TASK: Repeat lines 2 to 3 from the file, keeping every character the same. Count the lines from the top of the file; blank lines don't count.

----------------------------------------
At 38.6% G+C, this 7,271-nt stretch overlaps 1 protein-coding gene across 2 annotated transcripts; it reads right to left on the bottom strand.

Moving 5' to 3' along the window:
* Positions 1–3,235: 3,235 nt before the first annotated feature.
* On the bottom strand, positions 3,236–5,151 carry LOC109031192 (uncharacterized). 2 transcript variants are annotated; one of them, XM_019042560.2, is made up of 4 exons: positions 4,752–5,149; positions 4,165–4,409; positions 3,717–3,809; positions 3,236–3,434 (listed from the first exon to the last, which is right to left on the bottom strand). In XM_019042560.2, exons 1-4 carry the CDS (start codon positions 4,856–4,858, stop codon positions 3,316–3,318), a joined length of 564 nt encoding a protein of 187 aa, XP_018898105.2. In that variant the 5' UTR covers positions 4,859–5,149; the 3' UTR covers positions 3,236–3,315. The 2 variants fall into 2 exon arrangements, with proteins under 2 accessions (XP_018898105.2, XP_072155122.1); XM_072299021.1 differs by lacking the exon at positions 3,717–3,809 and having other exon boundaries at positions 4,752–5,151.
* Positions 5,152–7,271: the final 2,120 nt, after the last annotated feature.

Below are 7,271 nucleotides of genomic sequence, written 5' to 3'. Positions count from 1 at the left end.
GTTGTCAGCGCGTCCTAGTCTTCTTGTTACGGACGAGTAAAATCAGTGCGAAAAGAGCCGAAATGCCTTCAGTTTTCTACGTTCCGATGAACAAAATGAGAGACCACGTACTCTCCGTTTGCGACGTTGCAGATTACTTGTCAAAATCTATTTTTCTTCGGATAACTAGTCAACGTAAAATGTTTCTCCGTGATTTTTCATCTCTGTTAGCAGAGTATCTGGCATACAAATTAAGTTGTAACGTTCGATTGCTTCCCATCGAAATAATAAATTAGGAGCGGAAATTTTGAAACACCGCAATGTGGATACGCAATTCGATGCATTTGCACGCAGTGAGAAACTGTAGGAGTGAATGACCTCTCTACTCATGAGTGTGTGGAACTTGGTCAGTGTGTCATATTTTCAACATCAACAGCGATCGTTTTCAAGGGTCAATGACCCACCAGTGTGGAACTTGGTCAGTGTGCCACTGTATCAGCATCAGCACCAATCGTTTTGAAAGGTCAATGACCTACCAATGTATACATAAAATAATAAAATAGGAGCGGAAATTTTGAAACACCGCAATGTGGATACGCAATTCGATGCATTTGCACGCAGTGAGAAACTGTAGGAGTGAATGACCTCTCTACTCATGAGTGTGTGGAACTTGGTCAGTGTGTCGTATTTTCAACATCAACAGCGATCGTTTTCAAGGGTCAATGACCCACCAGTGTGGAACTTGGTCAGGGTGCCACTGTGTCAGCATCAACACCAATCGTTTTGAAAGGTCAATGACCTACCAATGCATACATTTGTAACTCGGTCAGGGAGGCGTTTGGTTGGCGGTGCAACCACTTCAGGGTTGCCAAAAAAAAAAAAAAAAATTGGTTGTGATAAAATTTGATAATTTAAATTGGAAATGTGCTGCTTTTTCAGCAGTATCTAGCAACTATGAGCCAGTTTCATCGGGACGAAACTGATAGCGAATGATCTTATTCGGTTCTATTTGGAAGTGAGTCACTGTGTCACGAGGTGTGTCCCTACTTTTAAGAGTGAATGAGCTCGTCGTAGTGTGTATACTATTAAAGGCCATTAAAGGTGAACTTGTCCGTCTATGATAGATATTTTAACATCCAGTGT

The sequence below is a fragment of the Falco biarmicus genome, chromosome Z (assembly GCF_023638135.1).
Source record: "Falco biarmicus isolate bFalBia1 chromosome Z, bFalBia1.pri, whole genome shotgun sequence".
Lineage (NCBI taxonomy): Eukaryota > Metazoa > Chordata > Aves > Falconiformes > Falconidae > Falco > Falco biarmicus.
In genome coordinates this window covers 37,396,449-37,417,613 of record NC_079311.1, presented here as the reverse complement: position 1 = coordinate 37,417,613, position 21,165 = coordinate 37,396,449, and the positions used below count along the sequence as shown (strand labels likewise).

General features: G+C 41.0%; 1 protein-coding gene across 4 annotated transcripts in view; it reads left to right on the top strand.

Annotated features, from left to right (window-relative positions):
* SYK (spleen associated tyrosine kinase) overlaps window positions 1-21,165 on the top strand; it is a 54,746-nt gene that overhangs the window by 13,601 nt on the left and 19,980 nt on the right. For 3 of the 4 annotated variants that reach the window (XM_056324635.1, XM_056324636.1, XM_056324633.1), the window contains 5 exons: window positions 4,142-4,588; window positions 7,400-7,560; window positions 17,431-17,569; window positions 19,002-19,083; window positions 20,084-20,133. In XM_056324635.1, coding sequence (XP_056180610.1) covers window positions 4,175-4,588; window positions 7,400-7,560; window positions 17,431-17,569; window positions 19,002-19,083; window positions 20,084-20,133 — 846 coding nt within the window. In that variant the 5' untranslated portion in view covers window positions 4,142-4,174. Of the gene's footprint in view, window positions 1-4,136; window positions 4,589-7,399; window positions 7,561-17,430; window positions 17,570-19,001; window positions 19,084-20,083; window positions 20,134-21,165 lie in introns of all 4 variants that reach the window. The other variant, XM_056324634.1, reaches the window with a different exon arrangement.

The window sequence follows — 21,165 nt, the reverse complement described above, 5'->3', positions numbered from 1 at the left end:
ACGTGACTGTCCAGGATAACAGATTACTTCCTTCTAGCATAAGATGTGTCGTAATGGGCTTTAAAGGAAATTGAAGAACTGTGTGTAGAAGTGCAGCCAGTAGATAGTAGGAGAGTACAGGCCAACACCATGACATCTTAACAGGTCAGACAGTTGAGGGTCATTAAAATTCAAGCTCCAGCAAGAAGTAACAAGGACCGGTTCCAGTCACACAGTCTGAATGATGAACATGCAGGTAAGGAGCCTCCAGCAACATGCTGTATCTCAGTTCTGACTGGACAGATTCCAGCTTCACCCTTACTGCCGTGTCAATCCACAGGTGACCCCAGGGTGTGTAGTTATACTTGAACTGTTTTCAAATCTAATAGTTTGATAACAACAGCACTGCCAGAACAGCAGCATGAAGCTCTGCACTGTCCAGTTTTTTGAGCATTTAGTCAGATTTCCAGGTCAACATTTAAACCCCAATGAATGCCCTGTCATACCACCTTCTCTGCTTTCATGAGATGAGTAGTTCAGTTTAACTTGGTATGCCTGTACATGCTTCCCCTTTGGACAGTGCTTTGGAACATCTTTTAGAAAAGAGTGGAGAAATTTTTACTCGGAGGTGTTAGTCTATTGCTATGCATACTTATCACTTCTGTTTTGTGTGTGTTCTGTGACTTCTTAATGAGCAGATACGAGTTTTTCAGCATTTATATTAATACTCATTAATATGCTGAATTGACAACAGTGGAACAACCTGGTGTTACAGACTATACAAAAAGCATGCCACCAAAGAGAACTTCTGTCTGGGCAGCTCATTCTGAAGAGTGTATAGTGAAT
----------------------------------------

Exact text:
Moving 5' to 3' along the window:
* Positions 1–3,235: 3,235 nt before the first annotated feature.